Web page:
A New Resister Gets a Scary Letter from the I.R.S.

Sinfonia at Blast Off! writes that “the IRS is mad at me.” Excerpts:

Back in , I told you about my first real foray into civil disobedience, my participation in the War Tax Boycott. I withheld 15% of my total tax liability as a protest against the use of federal tax funds to operate an illegal war in Iraq and Afghanistan…

The IRS has begun to catch up with me, though. On  — Christmas Eve, for Jeebus’ sake — I received a certified letter from the IRS

My mother, who was visiting at the time, was aghast that I would have done such a thing as not paying my full tax burden in order to make a statement, and she strongly urged me to pay my back taxes immediately. Since my children were in the room, too, I thought it was an excellent opportunity for what I like to call a “teachable moment.”

“The problem with American society today,” I began, understating the number of problems severely, “is that too few people are willing to stand up and make a statement against the government. They’d rather let the government, which presumably is elected by the people and works for the people, ‘do’ things to us — to accept the rulers’ decisions passively rather than try to shape them actively.” I paused for a beat. My mother blinked almost imperceptibly but said nothing, and I continued. “Well, I’m not going to sit here on my butt and watch the government walk all over us without a fight. If they want to throw me in jail, fine. But someone’s got to make a stand. Otherwise they’ll keep ‘doing’ to us until there’s nothing more to do.”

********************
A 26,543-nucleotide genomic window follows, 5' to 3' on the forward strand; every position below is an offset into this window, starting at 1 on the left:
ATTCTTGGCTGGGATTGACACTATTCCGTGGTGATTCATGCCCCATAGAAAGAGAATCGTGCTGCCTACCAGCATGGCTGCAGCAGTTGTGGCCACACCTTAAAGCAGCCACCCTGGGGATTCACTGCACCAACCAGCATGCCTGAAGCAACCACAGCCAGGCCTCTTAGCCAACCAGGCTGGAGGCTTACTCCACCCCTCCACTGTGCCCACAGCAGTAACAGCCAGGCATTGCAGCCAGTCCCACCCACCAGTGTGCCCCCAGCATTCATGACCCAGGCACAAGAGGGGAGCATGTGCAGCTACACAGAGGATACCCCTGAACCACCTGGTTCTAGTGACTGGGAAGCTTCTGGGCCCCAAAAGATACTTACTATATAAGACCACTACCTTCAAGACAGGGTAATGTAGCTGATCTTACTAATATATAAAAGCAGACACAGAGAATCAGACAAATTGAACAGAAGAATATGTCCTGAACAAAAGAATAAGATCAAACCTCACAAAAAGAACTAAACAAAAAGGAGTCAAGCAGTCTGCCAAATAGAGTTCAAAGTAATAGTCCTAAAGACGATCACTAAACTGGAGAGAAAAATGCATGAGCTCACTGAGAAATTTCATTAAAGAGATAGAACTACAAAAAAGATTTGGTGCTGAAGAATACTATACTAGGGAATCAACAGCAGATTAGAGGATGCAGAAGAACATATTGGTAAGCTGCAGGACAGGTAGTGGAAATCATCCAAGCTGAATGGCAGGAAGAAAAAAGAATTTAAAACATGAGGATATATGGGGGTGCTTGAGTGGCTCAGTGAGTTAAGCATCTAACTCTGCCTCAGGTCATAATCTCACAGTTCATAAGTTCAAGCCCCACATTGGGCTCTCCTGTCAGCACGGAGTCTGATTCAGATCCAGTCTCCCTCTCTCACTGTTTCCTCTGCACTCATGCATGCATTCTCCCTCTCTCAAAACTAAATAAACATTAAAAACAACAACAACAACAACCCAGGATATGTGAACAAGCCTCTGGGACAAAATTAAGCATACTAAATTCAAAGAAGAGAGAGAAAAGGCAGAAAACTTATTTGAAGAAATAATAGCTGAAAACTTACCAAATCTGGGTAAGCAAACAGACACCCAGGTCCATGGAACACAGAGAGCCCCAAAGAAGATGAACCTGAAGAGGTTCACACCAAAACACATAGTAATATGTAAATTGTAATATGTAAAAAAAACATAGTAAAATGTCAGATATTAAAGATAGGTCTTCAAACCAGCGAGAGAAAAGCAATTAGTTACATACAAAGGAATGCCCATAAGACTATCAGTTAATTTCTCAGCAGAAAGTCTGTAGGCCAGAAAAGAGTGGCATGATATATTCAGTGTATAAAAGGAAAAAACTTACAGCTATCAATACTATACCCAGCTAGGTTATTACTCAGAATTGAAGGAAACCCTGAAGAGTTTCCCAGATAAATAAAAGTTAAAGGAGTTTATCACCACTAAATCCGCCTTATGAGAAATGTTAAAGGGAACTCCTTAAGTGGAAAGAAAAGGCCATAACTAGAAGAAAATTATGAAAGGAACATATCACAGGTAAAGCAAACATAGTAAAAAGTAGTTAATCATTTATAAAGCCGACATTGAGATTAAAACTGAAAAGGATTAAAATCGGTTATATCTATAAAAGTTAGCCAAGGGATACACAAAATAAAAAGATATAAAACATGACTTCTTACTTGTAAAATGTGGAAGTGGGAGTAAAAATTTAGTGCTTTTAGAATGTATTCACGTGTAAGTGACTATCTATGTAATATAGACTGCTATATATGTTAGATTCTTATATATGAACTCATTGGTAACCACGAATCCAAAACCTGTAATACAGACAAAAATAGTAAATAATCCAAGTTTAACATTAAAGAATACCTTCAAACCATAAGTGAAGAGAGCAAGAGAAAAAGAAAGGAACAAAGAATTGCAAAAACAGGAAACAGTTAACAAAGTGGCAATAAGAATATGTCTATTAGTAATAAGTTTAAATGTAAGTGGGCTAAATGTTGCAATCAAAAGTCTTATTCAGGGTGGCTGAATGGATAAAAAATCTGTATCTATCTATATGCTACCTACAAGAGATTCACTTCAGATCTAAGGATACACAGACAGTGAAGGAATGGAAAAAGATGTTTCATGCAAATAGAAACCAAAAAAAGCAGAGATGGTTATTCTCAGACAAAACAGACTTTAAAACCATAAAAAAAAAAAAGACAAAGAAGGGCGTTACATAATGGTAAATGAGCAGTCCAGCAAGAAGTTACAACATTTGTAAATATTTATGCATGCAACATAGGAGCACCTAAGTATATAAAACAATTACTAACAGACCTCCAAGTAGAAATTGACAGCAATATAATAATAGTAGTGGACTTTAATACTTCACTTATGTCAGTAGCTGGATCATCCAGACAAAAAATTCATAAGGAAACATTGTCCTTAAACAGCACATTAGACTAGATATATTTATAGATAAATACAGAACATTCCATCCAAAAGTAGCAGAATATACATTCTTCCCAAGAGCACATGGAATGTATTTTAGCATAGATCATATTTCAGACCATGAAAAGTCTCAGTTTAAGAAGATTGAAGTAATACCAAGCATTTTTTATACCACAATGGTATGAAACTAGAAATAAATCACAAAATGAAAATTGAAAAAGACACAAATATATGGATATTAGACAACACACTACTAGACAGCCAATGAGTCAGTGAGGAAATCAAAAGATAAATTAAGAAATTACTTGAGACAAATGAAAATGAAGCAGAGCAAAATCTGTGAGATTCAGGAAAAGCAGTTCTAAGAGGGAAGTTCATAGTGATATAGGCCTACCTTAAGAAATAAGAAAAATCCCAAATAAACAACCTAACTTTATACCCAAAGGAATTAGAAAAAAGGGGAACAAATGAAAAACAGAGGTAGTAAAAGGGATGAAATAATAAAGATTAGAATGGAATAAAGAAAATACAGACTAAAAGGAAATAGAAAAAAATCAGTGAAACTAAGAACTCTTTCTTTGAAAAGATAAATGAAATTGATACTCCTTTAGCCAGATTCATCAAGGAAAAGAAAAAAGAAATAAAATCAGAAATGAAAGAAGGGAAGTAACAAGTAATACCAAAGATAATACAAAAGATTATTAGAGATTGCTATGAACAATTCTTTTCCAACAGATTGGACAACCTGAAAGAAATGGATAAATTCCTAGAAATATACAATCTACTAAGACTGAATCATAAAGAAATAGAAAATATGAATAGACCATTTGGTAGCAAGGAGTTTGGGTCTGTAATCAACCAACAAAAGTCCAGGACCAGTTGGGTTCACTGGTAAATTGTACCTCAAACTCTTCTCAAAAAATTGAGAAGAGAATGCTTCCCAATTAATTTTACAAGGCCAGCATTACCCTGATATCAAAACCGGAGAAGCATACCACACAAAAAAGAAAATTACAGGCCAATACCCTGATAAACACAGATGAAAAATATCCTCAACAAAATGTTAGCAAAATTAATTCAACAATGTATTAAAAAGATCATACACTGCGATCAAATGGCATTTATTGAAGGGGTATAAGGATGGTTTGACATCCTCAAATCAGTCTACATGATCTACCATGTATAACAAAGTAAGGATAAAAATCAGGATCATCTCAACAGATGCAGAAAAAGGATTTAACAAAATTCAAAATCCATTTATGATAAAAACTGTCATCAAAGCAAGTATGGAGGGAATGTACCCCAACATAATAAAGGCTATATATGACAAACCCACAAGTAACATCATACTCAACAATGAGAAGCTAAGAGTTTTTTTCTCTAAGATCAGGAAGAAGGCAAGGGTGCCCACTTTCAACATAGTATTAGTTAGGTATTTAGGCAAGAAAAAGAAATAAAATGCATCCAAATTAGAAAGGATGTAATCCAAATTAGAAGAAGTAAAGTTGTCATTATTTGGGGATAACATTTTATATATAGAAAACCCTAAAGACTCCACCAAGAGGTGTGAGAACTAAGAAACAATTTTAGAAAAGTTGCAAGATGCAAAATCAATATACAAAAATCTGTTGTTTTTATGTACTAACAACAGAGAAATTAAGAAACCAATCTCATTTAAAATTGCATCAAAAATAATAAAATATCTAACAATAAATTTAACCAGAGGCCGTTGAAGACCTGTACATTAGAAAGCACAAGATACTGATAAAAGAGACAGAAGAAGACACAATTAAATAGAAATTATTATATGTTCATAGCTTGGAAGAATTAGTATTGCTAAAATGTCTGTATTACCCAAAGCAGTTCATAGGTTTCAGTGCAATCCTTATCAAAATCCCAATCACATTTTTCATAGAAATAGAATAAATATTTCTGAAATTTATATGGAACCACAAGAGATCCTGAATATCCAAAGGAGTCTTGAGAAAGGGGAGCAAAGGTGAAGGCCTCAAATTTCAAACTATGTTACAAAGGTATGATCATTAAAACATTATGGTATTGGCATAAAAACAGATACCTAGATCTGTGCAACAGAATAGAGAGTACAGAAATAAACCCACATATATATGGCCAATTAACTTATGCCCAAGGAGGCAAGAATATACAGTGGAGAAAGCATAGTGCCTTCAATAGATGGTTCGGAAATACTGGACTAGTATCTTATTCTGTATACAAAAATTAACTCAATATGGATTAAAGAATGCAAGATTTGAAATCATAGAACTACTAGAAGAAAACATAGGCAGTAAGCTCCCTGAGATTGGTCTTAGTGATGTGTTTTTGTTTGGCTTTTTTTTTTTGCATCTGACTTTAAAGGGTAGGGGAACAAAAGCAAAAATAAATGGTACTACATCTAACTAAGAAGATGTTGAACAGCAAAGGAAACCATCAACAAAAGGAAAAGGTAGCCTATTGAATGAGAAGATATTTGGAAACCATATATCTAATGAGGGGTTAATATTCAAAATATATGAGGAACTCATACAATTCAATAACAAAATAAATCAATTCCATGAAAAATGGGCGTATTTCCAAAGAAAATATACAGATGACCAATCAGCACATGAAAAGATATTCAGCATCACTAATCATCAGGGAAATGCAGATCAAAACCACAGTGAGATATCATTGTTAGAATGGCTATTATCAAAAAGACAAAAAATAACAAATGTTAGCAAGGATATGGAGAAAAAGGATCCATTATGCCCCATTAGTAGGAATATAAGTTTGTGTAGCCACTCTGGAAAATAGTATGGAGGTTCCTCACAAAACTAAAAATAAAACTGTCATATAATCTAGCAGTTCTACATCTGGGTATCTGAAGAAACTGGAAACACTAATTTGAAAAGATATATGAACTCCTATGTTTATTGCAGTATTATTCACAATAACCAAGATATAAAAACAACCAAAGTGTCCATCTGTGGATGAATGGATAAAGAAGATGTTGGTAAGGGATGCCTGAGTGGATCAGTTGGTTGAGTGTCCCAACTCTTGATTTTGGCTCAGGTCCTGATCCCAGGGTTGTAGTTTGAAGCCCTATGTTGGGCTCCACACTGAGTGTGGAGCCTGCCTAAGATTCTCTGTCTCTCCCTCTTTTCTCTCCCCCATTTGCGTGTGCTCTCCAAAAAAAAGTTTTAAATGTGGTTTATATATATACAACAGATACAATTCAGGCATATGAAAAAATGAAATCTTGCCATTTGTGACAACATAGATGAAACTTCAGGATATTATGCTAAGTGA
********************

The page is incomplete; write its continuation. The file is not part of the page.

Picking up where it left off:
The point I was trying to make is a simple one: there seems to be a strong value attached to not “making waves.” Don’t speak out against bad policy decisions, just let things happen as they will, because “they don’t affect me anyway.” Well, they do affect me, and they affect you, too. I realize not everyone is willing to risk losing property or worse to send a message that the war is wrong, and I realize that, in isolation, my own meager statement is almost meaningless. But it’s not an isolated message, and there are many things you can do that won’t subject you to the kind of risk I’m taking. I don’t know what’s going to happen to me from this point forward, but I know that I’m not paying those taxes unless and until the war is over.…

ntodd, at Pax Americana follows up on Sinfonia’s essay with some of his own thoughts on tax resistance and a continuation of his series on Gene Sharp’s 198 methods of nonviolent political force.

The IRS did fewer audits and collected less money in its enforcement efforts than in .

A new report says that with 2% fewer employees working on enforcement cases, the amount of money the agency collected in this way dropped by almost 5%. The rate of audits fell across the board for both businesses and individuals — following a recent trend, this auditing drop was most dramatic for wealthy individuals and big businesses.